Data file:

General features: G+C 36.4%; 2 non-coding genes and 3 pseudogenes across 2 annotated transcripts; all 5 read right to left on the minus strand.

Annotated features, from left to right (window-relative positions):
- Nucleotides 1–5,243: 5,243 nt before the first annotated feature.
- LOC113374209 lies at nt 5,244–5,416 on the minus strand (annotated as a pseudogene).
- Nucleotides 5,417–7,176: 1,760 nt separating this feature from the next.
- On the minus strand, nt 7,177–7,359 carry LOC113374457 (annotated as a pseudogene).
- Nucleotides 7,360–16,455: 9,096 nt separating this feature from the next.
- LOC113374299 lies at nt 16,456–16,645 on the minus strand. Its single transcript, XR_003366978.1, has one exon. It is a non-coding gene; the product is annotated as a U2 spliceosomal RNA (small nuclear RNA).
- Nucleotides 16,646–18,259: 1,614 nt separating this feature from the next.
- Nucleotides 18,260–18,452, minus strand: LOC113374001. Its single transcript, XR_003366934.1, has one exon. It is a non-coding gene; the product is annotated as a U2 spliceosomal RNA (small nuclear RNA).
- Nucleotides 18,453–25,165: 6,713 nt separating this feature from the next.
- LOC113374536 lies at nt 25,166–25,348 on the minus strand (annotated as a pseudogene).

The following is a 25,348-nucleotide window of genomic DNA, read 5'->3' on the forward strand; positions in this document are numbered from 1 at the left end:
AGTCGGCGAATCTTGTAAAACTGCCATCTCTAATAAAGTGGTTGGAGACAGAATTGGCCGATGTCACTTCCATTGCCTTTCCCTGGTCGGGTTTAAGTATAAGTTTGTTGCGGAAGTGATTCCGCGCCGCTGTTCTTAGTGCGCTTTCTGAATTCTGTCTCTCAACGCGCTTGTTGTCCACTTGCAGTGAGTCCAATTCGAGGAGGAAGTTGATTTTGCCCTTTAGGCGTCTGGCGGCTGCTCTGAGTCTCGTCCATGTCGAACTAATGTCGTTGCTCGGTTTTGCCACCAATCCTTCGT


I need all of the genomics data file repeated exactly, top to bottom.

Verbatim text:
General features: G+C 36.4%; 2 non-coding genes and 3 pseudogenes across 2 annotated transcripts; all 5 read right to left on the minus strand.

Annotated features, from left to right (window-relative positions):
- Nucleotides 1–5,243: 5,243 nt before the first annotated feature.
- LOC113374209 lies at nt 5,244–5,416 on the minus strand (annotated as a pseudogene).
- Nucleotides 5,417–7,176: 1,760 nt separating this feature from the next.
- On the minus strand, nt 7,177–7,359 carry LOC113374457 (annotated as a pseudogene).
- Nucleotides 7,360–16,455: 9,096 nt separating this feature from the next.
- LOC113374299 lies at nt 16,456–16,645 on the minus strand. Its single transcript, XR_003366978.1, has one exon. It is a non-coding gene; the product is annotated as a U2 spliceosomal RNA (small nuclear RNA).
- Nucleotides 16,646–18,259: 1,614 nt separating this feature from the next.
- Nucleotides 18,260–18,452, minus strand: LOC113374001. Its single transcript, XR_003366934.1, has one exon. It is a non-coding gene; the product is annotated as a U2 spliceosomal RNA (small nuclear RNA).
- Nucleotides 18,453–25,165: 6,713 nt separating this feature from the next.
- LOC113374536 lies at nt 25,166–25,348 on the minus strand (annotated as a pseudogene).

The following is a 25,348-nucleotide window of genomic DNA, read 5'->3' on the forward strand; positions in this document are numbered from 1 at the left end:
AGTCGGCGAATCTTGTAAAACTGCCATCTCTAATAAAGTGGTTGGAGACAGAATTGGCCGATGTCACTTCCATTGCCTTTCCCTGGTCGGGTTTAAGTATAAGTTTGTTGCGGAAGTGATTCCGCGCCGCTGTTCTTAGTGCGCTTTCTGAATTCTGTCTCTCAACGCGCTTGTTGTCCACTTGCAGTGAGTCCAATTCGAGGAGGAAGTTGATTTTGCCCTTTAGGCGTCTGGCGGCTGCTCTGAGTCTCGTCCATGTCGAACTAATGTCGTTGCTCGGTTTTGCCACCAATCCTTCGT